It is definitely more challenging overall. The AI seems to have the advantage at stationary parrying. It is very difficult to match its speed and precision. As a result, I found I must always be throwing more blows out at it than it throws in at me, to somewhat break even.

Using constant side stepping with (semi-blind) sideways swings at the head level puts the AI at the disadvantage though. This strategy is not as effective as it used to be and it can be hard to tell why some blows hit and others miss, but it is still the most effective way to win.

Some ideas:

Forward and backward movement, in addition to side stepping. The ability to attack and retreat for even a fraction of a second at a time would give you a chance to think about what you want to do next. And it would allow the AI to back away from scenarios where it may be getting exploited.

Having the sword stay extended as long as you hold down the LMB, even after it makes contact with the opponent’s sword might be better. The effect of having the sword and player character auto-retreat when contact is made feels jarring and confusing. It seems like the one time where you (suddenly) lose direct control.

Thank you! :slight_smile:

This is good–what I’m developing here is intended to be the highest difficulty setting, with lower settings introducing various measures to make the AI weaker (including such things as longer pauses after parries).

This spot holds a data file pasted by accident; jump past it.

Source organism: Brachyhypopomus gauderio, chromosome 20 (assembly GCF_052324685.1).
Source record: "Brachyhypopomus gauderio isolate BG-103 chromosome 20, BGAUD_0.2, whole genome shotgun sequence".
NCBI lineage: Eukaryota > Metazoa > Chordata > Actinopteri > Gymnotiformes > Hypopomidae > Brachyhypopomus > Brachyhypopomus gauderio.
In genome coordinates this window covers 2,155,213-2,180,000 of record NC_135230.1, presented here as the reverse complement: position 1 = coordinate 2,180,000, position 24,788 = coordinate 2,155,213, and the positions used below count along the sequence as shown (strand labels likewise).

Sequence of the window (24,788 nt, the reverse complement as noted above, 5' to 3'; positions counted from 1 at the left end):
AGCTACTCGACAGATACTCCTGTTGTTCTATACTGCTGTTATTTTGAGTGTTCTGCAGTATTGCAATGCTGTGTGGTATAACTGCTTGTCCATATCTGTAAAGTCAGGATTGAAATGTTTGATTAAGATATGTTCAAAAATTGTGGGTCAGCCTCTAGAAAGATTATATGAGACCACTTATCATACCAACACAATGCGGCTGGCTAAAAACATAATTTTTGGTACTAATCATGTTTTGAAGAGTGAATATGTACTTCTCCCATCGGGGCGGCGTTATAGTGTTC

Hmm… I think that I know what causes this (a particular angular value that I reduced, thinking it less important), but experimentation is called for. If I’m correct, then I should be able to have the AI simply sidestep away from such attacks.

Hmm… I’ve thought about this, but I’m hesitant to instroduce more controls, especially movement controls: I don’t want control of the character to become overwhelming. I do intend to give it further thought, however.

I can experiment with this, I do believe.

That seems like clearest way to provide a range of difficulty levels. That is, to focus the challenge on reaction time and precision, which are natural AI strengths, and then dial these down as needed.

There is also another approach (with pros and cons) which is to introduce challenges that rely on anticipation, which is a natural human player strength, to help counteract the natural AI strengths.

Anticipation can come from having short delays and other limiters to follow-up actions, built into the physical simulation itself (rather than just the AI). Like if you (very abstractly) simulated footwork, so that maybe committing to a double sidestep would create a short delay before you could step opposite or advance or retreat, because your the character has to first arrest its momentum and reposition the feet. That commitment to an action, which narrows the list of follow-up actions it can immediately take, allows a human player to anticipate what the opponent may try to do next.